32. Clause 8.1 of the Trust Deed states "[t]he employers shall... subject to the rights reserved to them by clause 18... pay the Trustees the moneys which the Trustees determine, after consulting the Actuary and the Principal Employer, to be necessary to support and maintain the Fund in order to provide the benefits under the Scheme". Clause 18.1 provides this obligation continues until the discontinuance date, which in this case was stated to be 31 December, 2012. The trustees sought to consult the principal employer on two separate occasions before determining the amount they deemed necessary to provide the benefits under the Scheme. The trustees did consult the Scheme actuary and the amount ultimately demanded by the trustees was determined in accordance with his advice. These events occurred in the three month window of the notice period set by the employers and in view of 31 December, 2012, as the winding up date.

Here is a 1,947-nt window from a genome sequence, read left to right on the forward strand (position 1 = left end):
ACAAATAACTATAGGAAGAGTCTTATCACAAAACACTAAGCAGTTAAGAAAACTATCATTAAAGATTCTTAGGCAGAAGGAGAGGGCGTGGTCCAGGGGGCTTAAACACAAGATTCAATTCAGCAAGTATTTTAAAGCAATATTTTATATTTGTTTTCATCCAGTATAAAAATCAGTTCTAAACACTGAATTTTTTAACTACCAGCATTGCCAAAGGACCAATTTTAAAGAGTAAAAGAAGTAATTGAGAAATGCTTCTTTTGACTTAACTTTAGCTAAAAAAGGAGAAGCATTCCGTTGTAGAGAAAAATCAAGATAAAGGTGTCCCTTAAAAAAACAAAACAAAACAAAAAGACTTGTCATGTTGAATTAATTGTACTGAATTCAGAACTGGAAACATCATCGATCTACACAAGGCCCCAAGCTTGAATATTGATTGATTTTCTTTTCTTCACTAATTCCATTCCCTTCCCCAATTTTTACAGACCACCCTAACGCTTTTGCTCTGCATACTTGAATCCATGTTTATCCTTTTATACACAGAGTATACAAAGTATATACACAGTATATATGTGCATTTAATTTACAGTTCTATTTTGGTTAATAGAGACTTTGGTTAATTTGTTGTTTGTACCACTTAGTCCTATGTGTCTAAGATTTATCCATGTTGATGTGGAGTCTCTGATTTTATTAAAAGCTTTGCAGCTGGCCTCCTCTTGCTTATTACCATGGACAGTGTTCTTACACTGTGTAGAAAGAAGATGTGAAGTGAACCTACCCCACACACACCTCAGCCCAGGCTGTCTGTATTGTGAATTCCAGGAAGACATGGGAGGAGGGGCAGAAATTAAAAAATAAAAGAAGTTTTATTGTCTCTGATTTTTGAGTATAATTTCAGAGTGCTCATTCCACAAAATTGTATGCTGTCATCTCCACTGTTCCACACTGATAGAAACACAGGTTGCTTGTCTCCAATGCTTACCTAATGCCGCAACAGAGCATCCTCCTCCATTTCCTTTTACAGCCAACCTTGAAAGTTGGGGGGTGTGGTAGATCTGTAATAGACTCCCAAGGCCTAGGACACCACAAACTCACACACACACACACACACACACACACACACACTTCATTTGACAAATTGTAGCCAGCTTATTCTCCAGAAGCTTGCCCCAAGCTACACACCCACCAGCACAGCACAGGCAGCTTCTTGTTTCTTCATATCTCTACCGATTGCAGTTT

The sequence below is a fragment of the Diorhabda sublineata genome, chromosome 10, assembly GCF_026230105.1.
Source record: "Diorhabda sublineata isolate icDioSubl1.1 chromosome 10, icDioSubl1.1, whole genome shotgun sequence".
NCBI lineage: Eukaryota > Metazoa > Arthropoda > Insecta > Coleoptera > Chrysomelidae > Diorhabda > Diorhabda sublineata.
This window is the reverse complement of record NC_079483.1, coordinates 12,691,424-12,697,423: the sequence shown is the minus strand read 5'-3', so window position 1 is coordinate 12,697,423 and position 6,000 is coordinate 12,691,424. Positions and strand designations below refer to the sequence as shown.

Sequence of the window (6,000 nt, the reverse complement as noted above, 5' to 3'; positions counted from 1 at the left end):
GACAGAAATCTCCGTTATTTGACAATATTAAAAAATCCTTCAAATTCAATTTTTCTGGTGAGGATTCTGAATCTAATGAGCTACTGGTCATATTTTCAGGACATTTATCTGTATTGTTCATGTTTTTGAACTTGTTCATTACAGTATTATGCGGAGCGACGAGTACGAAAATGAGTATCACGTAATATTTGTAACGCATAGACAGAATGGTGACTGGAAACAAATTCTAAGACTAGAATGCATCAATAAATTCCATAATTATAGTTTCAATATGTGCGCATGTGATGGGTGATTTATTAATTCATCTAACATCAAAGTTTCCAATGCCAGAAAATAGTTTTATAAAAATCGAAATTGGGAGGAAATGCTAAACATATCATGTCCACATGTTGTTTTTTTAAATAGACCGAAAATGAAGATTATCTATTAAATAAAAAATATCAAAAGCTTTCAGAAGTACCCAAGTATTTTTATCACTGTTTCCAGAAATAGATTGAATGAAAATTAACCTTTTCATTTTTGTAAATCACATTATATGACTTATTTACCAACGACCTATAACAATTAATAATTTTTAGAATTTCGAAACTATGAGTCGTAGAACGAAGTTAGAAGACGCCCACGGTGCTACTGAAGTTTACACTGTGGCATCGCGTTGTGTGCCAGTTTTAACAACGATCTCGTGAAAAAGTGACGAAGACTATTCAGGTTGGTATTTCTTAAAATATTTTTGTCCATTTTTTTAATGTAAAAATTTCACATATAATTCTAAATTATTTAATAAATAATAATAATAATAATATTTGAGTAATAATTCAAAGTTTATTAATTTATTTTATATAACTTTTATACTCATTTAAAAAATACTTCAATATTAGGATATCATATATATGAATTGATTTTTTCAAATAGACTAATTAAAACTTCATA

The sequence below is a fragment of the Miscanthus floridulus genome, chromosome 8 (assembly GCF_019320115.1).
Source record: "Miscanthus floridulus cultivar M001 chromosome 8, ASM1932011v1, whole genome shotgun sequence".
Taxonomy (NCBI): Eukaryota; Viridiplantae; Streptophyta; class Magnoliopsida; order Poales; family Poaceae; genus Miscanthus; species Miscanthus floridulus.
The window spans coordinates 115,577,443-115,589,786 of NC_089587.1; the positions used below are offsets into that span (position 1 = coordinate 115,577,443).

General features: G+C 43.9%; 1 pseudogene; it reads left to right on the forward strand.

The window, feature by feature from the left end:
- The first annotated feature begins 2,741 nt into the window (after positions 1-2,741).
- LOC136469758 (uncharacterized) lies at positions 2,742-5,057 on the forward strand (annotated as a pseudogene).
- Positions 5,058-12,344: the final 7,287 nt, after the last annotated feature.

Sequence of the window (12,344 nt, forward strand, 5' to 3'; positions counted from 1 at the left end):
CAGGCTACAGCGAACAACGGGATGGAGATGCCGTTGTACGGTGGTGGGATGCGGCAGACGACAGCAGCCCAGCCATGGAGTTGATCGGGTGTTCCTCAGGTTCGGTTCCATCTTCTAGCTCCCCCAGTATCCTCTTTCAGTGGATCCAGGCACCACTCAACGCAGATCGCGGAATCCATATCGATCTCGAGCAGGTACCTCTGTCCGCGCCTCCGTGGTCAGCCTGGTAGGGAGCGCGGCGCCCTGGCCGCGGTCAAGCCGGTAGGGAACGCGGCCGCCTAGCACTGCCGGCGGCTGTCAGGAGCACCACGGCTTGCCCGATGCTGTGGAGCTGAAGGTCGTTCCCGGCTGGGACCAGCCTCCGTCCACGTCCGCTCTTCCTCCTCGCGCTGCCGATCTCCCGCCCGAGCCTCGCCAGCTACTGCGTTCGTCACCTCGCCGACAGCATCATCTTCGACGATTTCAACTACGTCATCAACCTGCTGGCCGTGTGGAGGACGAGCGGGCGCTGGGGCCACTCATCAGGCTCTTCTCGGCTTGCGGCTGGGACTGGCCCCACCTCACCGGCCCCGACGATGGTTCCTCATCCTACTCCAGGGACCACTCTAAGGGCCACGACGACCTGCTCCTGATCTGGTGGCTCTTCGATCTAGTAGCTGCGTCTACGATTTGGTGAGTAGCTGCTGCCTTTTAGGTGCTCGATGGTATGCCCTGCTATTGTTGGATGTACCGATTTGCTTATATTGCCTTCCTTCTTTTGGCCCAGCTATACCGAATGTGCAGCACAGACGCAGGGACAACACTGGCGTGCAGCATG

33. Further, the defendants' actuarial expert witnesses in cross examination, although they contested the basis of computation adopted, appeared to concede that the trustees were left with little option but to proceed as they did in the face of the employers' silence.